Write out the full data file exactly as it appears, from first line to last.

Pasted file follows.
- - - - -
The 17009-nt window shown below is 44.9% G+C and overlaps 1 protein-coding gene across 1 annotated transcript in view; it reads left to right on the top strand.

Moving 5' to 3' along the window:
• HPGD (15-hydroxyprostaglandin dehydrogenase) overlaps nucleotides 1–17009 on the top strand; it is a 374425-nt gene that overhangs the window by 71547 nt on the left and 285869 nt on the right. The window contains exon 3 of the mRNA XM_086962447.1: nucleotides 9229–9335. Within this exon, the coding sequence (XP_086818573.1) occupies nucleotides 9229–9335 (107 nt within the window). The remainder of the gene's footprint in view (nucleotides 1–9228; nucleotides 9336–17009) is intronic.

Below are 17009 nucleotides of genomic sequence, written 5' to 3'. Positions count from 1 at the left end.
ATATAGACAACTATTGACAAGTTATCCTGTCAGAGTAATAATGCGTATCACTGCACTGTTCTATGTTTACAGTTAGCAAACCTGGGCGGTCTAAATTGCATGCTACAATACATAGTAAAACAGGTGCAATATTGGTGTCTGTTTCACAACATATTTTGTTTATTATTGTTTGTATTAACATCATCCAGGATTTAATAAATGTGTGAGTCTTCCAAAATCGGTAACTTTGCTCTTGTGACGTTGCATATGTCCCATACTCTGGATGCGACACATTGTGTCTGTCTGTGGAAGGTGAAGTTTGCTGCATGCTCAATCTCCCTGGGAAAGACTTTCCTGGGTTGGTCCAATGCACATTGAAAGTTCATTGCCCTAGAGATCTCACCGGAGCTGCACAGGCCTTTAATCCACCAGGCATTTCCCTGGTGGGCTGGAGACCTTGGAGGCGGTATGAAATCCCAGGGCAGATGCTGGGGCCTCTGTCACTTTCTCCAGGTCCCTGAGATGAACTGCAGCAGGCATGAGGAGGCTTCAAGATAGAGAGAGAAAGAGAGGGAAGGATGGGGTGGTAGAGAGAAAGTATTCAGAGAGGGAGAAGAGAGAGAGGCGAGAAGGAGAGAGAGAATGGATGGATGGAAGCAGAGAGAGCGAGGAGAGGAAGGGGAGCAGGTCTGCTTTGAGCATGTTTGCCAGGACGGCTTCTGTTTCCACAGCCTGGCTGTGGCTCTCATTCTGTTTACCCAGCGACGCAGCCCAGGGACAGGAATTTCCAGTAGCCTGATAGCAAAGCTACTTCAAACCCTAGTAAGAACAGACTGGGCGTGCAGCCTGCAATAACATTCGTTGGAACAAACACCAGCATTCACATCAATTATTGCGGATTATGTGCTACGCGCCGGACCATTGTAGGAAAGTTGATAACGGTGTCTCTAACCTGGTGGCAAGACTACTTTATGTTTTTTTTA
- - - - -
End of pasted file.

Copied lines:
The 17009-nt window shown below is 44.9% G+C and overlaps 1 protein-coding gene across 1 annotated transcript in view; it reads left to right on the top strand.

Moving 5' to 3' along the window:
• HPGD (15-hydroxyprostaglandin dehydrogenase) overlaps nucleotides 1–17009 on the top strand; it is a 374425-nt gene that overhangs the window by 71547 nt on the left and 285869 nt on the right. The window contains exon 3 of the mRNA XM_086962447.1: nucleotides 9229–9335. Within this exon, the coding sequence (XP_086818573.1) occupies nucleotides 9229–9335 (107 nt within the window). The remainder of the gene's footprint in view (nucleotides 1–9228; nucleotides 9336–17009) is intronic.

Below are 17009 nucleotides of genomic sequence, written 5' to 3'. Positions count from 1 at the left end.
ATATAGACAACTATTGACAAGTTATCCTGTCAGAGTAATAATGCGTATCACTGCACTGTTCTATGTTTACAGTTAGCAAACCTGGGCGGTCTAAATTGCATGCTACAATACATAGTAAAACAGGTGCAATATTGGTGTCTGTTTCACAACATATTTTGTTTATTATTGTTTGTATTAACATCATCCAGGATTTAATAAATGTGTGAGTCTTCCAAAATCGGTAACTTTGCTCTTGTGACGTTGCATATGTCCCATACTCTGGATGCGACACATTGTGTCTGTCTGTGGAAGGTGAAGTTTGCTGCATGCTCAATCTCCCTGGGAAAGACTTTCCTGGGTTGGTCCAATGCACATTGAAAGTTCATTGCCCTAGAGATCTCACCGGAGCTGCACAGGCCTTTAATCCACCAGGCATTTCCCTGGTGGGCTGGAGACCTTGGAGGCGGTATGAAATCCCAGGGCAGATGCTGGGGCCTCTGTCACTTTCTCCAGGTCCCTGAGATGAACTGCAGCAGGCATGAGGAGGCTTCAAGATAGAGAGAGAAAGAGAGGGAAGGATGGGGTGGTAGAGAGAAAGTATTCAGAGAGGGAGAAGAGAGAGAGGCGAGAAGGAGAGAGAGAATGGATGGATGGAAGCAGAGAGAGCGAGGAGAGGAAGGGGAGCAGGTCTGCTTTGAGCATGTTTGCCAGGACGGCTTCTGTTTCCACAGCCTGGCTGTGGCTCTCATTCTGTTTACCCAGCGACGCAGCCCAGGGACAGGAATTTCCAGTAGCCTGATAGCAAAGCTACTTCAAACCCTAGTAAGAACAGACTGGGCGTGCAGCCTGCAATAACATTCGTTGGAACAAACACCAGCATTCACATCAATTATTGCGGATTATGTGCTACGCGCCGGACCATTGTAGGAAAGTTGATAACGGTGTCTCTAACCTGGTGGCAAGACTACTTTATGTTTTTTTTA